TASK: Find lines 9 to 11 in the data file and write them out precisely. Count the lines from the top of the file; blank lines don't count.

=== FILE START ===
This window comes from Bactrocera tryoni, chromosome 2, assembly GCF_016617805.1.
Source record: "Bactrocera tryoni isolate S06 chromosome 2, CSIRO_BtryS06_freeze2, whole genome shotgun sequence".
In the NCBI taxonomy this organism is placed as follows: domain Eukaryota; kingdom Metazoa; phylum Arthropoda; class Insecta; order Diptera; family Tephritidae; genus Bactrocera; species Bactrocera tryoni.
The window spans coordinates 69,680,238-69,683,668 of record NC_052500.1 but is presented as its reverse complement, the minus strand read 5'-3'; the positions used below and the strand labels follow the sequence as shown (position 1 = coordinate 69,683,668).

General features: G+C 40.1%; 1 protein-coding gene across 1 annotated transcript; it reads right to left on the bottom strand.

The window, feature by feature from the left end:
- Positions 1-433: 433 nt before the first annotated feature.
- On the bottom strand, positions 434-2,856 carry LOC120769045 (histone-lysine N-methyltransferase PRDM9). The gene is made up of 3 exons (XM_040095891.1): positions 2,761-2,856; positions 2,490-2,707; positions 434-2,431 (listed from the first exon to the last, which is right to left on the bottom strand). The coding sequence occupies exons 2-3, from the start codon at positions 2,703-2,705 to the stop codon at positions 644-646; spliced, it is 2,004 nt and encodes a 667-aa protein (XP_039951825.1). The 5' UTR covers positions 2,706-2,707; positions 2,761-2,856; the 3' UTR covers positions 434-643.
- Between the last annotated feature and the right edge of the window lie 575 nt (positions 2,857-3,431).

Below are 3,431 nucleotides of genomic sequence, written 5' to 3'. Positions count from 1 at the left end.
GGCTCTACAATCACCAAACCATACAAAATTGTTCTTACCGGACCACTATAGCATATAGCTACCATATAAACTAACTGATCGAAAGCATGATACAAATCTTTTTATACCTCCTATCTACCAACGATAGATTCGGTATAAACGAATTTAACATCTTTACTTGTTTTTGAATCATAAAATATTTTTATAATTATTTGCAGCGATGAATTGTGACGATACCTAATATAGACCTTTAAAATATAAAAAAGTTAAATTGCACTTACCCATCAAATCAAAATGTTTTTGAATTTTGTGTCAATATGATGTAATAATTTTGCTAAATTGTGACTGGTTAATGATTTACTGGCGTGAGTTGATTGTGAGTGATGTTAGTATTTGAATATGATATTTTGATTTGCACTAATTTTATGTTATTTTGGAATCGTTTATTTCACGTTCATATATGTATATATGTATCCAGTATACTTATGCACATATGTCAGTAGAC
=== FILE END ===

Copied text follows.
- Between the last annotated feature and the right edge of the window lie 575 nt (positions 2,857-3,431).

Below are 3,431 nucleotides of genomic sequence, written 5' to 3'. Positions count from 1 at the left end.
GGCTCTACAATCACCAAACCATACAAAATTGTTCTTACCGGACCACTATAGCATATAGCTACCATATAAACTAACTGATCGAAAGCATGATACAAATCTTTTTATACCTCCTATCTACCAACGATAGATTCGGTATAAACGAATTTAACATCTTTACTTGTTTTTGAATCATAAAATATTTTTATAATTATTTGCAGCGATGAATTGTGACGATACCTAATATAGACCTTTAAAATATAAAAAAGTTAAATTGCACTTACCCATCAAATCAAAATGTTTTTGAATTTTGTGTCAATATGATGTAATAATTTTGCTAAATTGTGACTGGTTAATGATTTACTGGCGTGAGTTGATTGTGAGTGATGTTAGTATTTGAATATGATATTTTGATTTGCACTAATTTTATGTTATTTTGGAATCGTTTATTTCACGTTCATATATGTATATATGTATCCAGTATACTTATGCACATATGTCAGTAGAC